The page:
After some much needed sustenance and a recharge, we hit the streets again. Like expected, we were not allowed to get anywhere near Cermak and Michigan. We were watched very closely, and with suspicion, by the police that lined the streets. We started getting word of people gathering in another location and headed north. The looks we got from people we passed on the streets were unforgettable. Although we were all carrying cameras, we were looked at with fear and uncertaincy. Perhaps it was the bandanas around our necks, which were good for preventing sunburn, and a weak protection against tear gas. I was amazed the fear we generated in people while the police-military was out in full force, and the real criminals were having their meeting at McCormick Place.

Presenting a press pass. Photo by Kate Harnedy

We one again ran right into a small impromptu march heading north on Michigan Avenue. Soon more small groups joined this group, and before long a large group took to the streets and circled back into the loop, where they met with the CPD again. The atmosphere was emotional, chaotic, and disobedient, but the march remained peaceful. There were attempts by police to reroute or stop the crowd, which lead to some small clashes. It was one of these moments where I got this picture of journalist Laurie Penny being shoved by police, even though she is holding her press pass.

The march eventually ended in a sit in at the Art Institute, where earlier in the evening Michelle Obama hosted to wives of the NATO delegates. A sit-in happened, and the mood was surprisingly celebratory. Once again, we called in a night and left to upload our material. On the way to the train, we passed a federal building surrounded by state police in riot gear holding large guns. When one of us asked what kind of weapons they were, they refused to tell us.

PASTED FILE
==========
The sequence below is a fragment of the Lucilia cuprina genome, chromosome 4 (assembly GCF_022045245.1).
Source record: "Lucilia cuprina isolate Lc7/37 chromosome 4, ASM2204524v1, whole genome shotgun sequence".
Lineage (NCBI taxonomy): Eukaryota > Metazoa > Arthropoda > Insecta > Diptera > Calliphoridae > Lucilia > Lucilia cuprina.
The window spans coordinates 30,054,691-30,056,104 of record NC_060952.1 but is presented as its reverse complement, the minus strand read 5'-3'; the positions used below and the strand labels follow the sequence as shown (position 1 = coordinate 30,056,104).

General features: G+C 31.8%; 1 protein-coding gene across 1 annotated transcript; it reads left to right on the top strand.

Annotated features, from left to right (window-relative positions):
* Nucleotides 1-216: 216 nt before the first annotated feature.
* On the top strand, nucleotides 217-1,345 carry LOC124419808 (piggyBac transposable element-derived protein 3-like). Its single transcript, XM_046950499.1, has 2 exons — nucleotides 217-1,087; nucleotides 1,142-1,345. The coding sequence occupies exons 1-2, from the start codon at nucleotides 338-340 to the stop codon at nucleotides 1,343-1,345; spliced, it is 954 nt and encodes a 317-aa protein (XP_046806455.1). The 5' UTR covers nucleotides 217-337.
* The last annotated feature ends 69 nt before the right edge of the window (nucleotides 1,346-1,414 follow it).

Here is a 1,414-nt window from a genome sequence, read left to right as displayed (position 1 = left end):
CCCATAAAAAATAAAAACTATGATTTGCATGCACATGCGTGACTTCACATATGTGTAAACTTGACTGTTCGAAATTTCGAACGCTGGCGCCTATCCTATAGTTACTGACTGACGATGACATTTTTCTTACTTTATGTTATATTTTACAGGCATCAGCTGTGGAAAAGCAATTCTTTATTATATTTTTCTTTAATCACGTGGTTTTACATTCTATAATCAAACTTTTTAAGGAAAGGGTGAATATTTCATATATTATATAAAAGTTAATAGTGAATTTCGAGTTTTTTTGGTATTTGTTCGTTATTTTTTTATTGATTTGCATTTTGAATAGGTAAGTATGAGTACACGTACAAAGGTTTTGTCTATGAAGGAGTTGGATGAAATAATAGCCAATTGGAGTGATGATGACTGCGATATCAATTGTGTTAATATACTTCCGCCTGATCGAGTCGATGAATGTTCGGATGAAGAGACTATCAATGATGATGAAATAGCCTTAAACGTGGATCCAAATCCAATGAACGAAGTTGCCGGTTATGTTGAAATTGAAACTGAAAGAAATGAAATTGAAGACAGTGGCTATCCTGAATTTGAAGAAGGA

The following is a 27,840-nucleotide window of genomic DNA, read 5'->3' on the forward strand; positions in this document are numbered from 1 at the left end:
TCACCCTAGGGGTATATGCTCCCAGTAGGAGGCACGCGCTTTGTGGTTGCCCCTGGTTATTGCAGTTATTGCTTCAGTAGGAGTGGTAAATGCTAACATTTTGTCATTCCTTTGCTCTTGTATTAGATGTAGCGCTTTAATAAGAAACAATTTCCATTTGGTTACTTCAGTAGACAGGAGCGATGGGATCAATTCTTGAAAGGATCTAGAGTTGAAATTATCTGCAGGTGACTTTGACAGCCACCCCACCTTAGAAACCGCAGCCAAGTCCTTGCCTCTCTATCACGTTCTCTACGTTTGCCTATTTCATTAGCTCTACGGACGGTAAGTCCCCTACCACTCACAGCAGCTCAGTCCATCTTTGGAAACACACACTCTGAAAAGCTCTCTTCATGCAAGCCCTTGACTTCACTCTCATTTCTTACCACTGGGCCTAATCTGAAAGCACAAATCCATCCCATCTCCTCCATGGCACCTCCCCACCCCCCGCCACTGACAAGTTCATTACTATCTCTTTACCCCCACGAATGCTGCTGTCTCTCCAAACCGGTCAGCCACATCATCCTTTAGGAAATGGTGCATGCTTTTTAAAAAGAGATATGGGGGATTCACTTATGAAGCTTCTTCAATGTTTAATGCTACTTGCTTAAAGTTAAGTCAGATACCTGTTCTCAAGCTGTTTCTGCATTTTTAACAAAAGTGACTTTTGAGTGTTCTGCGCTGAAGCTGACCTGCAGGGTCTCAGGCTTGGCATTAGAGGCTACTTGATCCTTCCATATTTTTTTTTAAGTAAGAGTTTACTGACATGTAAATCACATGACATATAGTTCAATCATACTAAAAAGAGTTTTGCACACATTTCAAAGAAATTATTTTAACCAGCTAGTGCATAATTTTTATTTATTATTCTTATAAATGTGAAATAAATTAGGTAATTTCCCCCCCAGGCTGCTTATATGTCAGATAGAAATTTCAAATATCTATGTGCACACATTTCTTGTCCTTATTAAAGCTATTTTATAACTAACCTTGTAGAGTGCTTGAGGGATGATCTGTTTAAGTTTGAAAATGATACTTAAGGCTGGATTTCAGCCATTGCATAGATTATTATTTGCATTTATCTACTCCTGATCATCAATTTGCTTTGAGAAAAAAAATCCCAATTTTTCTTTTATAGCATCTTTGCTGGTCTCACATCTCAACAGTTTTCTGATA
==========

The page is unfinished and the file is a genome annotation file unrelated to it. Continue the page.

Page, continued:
The following day the protests were calmer, but the police presence was not. After an afternoon of peaceful actions and marches, there was a rally at “The Horse” where Occupy Chicago holds G.A. Although nothing happened to incite any response, CPD once again closed in around the group. Our nerves were on edge, hearing about more “snatch and grab” arrests and the presence of police infiltrators. When a march broke out into the streets, we got the information to be careful, because the march was led by police informants. When I got back and looked at my pictures in detail, I found this picture of “anarchists” holding a sign, and was surprised by their footware. This woud be the first time I saw any protestor wearing dress shoes. They are hardly the best for days of marching through the streets.

Opposite Narratives, Opposite Worlds

One of the most frustrating things was to get home after 16+ hours in the streets (and 3-4 more hours of uploading) and turn on the news. We often wondered what they were reporting on, because it sure was not the truth we had just experienced. The biggest shock was Sunday evening, when reports were grossly underestimating the number of people at the march. Although the number was estimated around 10,000, the mainstream media gave numbers from 3,500 to as low as 1,200. It was infuriating. We were literally on the edges of our seats, cursing the television and the lies it was spreading. It is such a strange and sickening feeling to have lived something and then hear an entirely different reality from the media.

Considering the fear-mongering and oppression that happened leading up to and during the protests, I suppose I should not have been surprised by the lies I heard spread by the mainstream media in the days following the protests. And as the media says, so does the general public. I found myself having to correct people I knew who were spreading that misinformation they picked up from the news.